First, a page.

(Bloomberg) --

Kenyan lawmakers approved legislation backed by President Uhuru Kenyatta and opposition leader Raila Odinga, which will allow the formation of political coalitions without stripping participating parties of their identities.

Deputy President William Ruto and his allies opposed the Political Parties Amendment Bill as it will aid his main rival, Odinga, to set up a formidable alliance made up of different ethnic-based parties. He, on the other hand, is developing a monolithic group, according to Nairobi-based lawyer Kamotho Waiganjo.

A coalition will make it easier to sell regional or ethnic-based political parties in areas where they would traditionally not be “acceptable due to historical issues or suspicions,” Waiganjo said.

Lawmakers passed the bill without any amendment and it now awaits presidential assent, Senate majority leader Samuel Poghisio said on Twitter.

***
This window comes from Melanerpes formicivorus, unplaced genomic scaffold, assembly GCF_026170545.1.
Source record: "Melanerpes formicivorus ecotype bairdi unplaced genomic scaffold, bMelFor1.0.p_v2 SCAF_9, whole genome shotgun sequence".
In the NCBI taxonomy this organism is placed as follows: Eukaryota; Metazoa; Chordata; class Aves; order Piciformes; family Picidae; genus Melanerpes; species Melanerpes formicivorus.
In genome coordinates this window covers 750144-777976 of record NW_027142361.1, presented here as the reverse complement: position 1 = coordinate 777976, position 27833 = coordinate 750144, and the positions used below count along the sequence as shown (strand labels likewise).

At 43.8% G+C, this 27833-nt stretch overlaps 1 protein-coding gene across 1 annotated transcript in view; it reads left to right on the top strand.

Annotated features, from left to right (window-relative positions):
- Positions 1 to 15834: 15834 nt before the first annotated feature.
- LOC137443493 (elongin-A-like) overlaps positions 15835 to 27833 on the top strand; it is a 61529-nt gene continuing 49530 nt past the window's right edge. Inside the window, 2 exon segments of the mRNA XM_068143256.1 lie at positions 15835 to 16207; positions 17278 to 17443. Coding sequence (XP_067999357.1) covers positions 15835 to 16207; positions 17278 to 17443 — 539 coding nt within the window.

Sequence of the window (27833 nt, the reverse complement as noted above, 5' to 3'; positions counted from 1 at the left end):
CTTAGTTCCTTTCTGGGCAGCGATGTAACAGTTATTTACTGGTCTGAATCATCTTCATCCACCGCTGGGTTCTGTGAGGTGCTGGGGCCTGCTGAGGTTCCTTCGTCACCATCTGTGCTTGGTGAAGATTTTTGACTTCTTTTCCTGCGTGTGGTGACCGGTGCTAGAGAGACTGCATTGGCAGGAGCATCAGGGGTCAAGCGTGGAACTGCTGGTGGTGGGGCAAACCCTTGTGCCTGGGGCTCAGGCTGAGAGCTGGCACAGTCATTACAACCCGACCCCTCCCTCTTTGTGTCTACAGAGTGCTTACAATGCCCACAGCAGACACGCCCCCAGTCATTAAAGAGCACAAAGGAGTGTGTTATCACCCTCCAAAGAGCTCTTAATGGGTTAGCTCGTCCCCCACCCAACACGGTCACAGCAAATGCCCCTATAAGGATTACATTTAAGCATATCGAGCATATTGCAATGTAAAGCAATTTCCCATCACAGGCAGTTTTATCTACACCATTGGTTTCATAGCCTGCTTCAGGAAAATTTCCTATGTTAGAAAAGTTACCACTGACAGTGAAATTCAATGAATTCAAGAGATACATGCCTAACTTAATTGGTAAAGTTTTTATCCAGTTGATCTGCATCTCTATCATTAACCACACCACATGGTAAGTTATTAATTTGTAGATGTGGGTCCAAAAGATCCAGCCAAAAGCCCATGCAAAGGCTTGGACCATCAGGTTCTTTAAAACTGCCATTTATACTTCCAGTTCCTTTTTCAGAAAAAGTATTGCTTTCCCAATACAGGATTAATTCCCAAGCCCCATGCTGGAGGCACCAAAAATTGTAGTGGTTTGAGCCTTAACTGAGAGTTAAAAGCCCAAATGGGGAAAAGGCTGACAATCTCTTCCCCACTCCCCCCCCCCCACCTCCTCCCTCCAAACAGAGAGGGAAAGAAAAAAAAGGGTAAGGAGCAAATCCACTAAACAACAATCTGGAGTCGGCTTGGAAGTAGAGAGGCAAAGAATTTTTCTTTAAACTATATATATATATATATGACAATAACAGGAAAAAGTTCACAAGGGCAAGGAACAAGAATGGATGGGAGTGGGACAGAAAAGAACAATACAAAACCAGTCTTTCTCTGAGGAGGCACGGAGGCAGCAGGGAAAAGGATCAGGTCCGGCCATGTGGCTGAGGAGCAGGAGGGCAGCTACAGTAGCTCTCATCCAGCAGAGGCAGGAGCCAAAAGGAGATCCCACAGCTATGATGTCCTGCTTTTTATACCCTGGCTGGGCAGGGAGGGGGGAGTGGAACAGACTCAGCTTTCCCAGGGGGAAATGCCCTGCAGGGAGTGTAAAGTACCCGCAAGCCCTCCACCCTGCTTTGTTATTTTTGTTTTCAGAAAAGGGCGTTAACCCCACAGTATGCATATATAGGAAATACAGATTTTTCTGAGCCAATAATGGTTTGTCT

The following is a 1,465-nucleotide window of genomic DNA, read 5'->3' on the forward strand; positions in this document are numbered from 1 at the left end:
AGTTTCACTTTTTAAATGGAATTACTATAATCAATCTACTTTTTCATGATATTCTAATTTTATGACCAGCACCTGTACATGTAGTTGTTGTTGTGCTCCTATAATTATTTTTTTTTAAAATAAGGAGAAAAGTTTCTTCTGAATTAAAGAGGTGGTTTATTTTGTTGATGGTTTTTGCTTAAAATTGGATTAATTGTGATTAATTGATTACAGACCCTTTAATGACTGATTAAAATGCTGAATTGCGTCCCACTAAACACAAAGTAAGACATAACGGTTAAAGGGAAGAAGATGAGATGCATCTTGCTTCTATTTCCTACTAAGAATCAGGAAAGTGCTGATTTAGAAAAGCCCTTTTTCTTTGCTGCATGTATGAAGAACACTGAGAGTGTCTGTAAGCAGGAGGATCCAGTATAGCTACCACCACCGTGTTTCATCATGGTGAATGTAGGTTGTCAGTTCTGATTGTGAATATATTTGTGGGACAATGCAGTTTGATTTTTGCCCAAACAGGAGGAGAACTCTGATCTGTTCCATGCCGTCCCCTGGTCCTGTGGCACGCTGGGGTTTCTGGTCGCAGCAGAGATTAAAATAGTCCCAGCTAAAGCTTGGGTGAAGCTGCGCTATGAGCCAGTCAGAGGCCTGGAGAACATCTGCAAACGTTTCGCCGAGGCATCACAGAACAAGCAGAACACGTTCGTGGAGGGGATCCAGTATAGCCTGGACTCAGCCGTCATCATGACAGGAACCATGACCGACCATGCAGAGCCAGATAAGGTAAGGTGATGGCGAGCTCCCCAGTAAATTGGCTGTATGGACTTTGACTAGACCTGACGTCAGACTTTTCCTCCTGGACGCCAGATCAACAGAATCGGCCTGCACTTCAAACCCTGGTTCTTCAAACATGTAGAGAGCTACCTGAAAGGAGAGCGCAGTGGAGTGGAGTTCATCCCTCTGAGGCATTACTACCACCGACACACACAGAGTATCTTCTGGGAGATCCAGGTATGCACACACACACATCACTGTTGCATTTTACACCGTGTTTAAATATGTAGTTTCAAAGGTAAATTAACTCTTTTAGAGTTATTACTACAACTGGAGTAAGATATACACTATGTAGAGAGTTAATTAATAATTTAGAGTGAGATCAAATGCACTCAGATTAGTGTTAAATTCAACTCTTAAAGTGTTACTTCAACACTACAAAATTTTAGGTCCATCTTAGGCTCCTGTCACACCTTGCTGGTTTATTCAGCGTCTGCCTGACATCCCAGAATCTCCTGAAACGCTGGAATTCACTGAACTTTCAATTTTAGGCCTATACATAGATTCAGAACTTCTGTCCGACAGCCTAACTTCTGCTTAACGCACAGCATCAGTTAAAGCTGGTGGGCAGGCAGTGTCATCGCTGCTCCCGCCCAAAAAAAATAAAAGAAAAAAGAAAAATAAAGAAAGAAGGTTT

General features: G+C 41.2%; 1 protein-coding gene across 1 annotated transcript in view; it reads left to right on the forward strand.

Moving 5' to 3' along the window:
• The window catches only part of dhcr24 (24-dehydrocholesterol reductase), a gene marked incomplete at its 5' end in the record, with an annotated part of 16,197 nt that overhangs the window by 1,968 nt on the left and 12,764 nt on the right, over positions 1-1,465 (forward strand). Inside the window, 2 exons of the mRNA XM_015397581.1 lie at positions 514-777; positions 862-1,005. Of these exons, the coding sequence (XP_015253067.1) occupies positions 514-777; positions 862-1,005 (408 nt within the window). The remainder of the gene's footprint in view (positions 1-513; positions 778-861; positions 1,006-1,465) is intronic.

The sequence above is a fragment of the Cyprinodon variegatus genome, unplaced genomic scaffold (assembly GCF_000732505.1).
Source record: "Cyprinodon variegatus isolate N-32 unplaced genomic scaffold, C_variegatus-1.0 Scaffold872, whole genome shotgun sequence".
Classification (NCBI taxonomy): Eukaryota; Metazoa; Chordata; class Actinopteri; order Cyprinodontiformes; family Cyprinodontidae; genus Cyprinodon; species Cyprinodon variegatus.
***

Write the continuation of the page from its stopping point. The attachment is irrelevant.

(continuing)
The new law will improve coalition building by providing a stronger framework for parties to share power and resources, unlike the current law that permits alliances backed by “a gentleman’s agreement,” Waiganjo said.

Past alliances, including the Odinga-led Coalition for Reforms and Democracy that was thrown together for the elections held in 2013 and the National Super Alliance created ahead of the 2017 vote, failed to hold after the respective elections. Currently, the ruling Jubilee Party -- which had been formed by a dozen parties backed by the president and his deputy -- is also imploding.

Odinga has announced a fifth bid to become president following elections scheduled for Aug. 9, setting himself up to run against Ruto. The former prime minister is considered as the establishment candidate having mended fences with Kenyatta in 2018, while Ruto is seen as an outsider after falling out with his boss.

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